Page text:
“They run a clean shop, they treat their customers very well and they know that if they have any problems, they can phone me at any time and we here will look after them,” Blackstock said. “They are good people and I wish this industry had more people like them.”

Bruce Cowling, banner and major accounts coordinator with NAPA Distribution Centre in Calgary praised L.A.D.’s communications with NAPA, the brother’s dedication to taking part in the NAPA-T.A.C.T ProSho seminars, and to communicating with its customers and its parts suppliers. It was this kind of dedication that made them into one of NAPA’s best AutoPro shops.

“Their shop is always clean, it is well run and they have the systems and procedures in place for looking after the customer, for always putting the customer first,” Cowling added.

Staying ahead of the game with training, technology

Both brothers believe that another key to their continuing success comes from their dedication to always improving the knowledge and skills of their technicians. They are willing to financially support the technicians in getting the training they need to stay current with new vehicle technologies and repair information.

And that extends to making sure the technicians have the latest equipment. A tour around L.A.D.’s will show that none of the shop’s equipment is older than four year old. Just a few of the pieces of equipment around the shop include a Robinair 34700 air conditioning service machine, a 3D John Bean Visualiner four-wheel alignment machine, MotorVac Fuel Carbon Cleaning systems, Midtronic’s MCR-500XL battery and electrical diagnostic tool and an OTC Genisys GM diagnostic tool with high-speed Internet connection for easy updating.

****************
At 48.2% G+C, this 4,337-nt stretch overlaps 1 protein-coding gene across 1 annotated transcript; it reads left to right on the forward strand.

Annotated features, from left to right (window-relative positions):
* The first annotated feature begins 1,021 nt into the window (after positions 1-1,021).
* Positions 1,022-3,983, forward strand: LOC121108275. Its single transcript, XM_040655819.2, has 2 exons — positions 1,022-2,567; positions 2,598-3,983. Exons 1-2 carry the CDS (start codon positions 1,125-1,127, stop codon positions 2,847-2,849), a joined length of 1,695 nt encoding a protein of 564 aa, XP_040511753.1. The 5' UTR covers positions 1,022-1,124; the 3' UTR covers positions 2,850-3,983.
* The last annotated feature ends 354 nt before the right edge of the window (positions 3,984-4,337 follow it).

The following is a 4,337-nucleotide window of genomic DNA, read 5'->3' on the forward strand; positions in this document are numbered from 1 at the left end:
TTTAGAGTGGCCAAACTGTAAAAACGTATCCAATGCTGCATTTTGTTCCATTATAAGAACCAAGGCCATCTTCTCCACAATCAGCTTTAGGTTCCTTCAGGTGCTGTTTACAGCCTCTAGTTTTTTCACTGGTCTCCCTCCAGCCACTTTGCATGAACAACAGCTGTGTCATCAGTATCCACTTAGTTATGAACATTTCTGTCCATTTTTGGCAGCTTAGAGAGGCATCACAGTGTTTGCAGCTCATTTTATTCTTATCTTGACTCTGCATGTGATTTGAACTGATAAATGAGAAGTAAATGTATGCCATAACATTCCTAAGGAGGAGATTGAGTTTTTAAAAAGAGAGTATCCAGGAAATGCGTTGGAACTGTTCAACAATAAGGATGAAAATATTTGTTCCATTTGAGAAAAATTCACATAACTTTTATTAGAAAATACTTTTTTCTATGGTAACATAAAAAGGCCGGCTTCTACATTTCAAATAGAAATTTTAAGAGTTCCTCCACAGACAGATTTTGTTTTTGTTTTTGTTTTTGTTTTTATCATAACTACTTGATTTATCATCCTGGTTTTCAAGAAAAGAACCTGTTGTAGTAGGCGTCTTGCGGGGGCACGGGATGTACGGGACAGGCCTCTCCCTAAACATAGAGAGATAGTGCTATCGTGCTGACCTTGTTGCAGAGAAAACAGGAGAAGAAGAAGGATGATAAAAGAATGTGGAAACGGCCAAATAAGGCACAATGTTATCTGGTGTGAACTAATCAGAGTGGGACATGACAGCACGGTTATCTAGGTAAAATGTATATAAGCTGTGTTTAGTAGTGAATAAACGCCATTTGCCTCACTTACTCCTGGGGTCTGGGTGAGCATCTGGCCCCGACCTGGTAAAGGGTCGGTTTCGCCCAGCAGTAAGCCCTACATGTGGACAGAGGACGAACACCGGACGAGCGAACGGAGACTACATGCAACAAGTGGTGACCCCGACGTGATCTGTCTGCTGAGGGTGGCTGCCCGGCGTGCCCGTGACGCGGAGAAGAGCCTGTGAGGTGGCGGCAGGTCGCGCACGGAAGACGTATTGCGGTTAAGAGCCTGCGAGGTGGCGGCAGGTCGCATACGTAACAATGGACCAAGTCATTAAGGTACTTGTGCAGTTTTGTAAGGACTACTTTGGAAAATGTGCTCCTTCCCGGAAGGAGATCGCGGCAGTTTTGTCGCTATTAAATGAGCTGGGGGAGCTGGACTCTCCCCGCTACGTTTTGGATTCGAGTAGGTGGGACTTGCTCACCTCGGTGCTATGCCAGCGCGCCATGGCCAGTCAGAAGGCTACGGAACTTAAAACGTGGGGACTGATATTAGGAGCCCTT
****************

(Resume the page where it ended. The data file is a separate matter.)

“Staying on top of the latest technologies and having them in the shop is something that was started by our father and which we have continued,” Richard Dansereau said. “He always kept his equipment up-to-date, kept a clean shop and always worked to improve his technical knowledge. And what we have come to learn is that this regular investment in new technology and skills is an important part in protecting the value of our business.”

Richard said he is surprised at how many shop owners do not regularly invest in new technologies and equipment, and suddenly find that when they try to sell the business some years later they do not get the value they assumed the shop had.

“There is no residual value left (in the operations),” he added. “So when they try to sell the shop for $300,000 they only get $80,000 because the new owner has to reinvest in new equipment and diagnostic tools in order to remain profitable.”